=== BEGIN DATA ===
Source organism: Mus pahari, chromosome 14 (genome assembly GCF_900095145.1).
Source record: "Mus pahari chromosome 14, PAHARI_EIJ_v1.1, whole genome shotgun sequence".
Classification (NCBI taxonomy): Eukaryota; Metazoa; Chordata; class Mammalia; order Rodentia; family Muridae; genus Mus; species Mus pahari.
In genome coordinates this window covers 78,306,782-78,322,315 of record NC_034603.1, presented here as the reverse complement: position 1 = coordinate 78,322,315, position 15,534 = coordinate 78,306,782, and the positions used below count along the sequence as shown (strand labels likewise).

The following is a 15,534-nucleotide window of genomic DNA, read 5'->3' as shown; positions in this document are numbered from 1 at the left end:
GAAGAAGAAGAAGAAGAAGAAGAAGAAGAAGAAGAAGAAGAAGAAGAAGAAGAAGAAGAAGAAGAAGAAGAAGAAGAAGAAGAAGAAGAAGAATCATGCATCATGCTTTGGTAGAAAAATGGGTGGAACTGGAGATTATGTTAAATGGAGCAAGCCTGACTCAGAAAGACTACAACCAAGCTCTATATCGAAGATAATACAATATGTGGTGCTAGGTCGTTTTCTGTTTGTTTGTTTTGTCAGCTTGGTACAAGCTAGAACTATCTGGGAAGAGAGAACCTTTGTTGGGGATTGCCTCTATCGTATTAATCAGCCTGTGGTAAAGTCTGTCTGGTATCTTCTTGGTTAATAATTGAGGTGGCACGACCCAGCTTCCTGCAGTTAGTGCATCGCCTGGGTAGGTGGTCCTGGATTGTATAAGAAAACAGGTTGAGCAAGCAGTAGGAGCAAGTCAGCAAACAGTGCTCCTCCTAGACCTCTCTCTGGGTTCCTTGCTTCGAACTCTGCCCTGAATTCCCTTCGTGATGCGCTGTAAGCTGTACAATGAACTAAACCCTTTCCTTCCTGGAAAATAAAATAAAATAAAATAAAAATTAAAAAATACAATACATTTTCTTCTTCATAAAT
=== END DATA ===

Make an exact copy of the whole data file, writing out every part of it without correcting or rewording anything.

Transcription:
Source organism: Mus pahari, chromosome 14 (genome assembly GCF_900095145.1).
Source record: "Mus pahari chromosome 14, PAHARI_EIJ_v1.1, whole genome shotgun sequence".
Classification (NCBI taxonomy): Eukaryota; Metazoa; Chordata; class Mammalia; order Rodentia; family Muridae; genus Mus; species Mus pahari.
In genome coordinates this window covers 78,306,782-78,322,315 of record NC_034603.1, presented here as the reverse complement: position 1 = coordinate 78,322,315, position 15,534 = coordinate 78,306,782, and the positions used below count along the sequence as shown (strand labels likewise).

The following is a 15,534-nucleotide window of genomic DNA, read 5'->3' as shown; positions in this document are numbered from 1 at the left end:
GAAGAAGAAGAAGAAGAAGAAGAAGAAGAAGAAGAAGAAGAAGAAGAAGAAGAAGAAGAAGAAGAAGAAGAAGAAGAAGAAGAAGAAGAAGAATCATGCATCATGCTTTGGTAGAAAAATGGGTGGAACTGGAGATTATGTTAAATGGAGCAAGCCTGACTCAGAAAGACTACAACCAAGCTCTATATCGAAGATAATACAATATGTGGTGCTAGGTCGTTTTCTGTTTGTTTGTTTTGTCAGCTTGGTACAAGCTAGAACTATCTGGGAAGAGAGAACCTTTGTTGGGGATTGCCTCTATCGTATTAATCAGCCTGTGGTAAAGTCTGTCTGGTATCTTCTTGGTTAATAATTGAGGTGGCACGACCCAGCTTCCTGCAGTTAGTGCATCGCCTGGGTAGGTGGTCCTGGATTGTATAAGAAAACAGGTTGAGCAAGCAGTAGGAGCAAGTCAGCAAACAGTGCTCCTCCTAGACCTCTCTCTGGGTTCCTTGCTTCGAACTCTGCCCTGAATTCCCTTCGTGATGCGCTGTAAGCTGTACAATGAACTAAACCCTTTCCTTCCTGGAAAATAAAATAAAATAAAATAAAAATTAAAAAATACAATACATTTTCTTCTTCATAAAT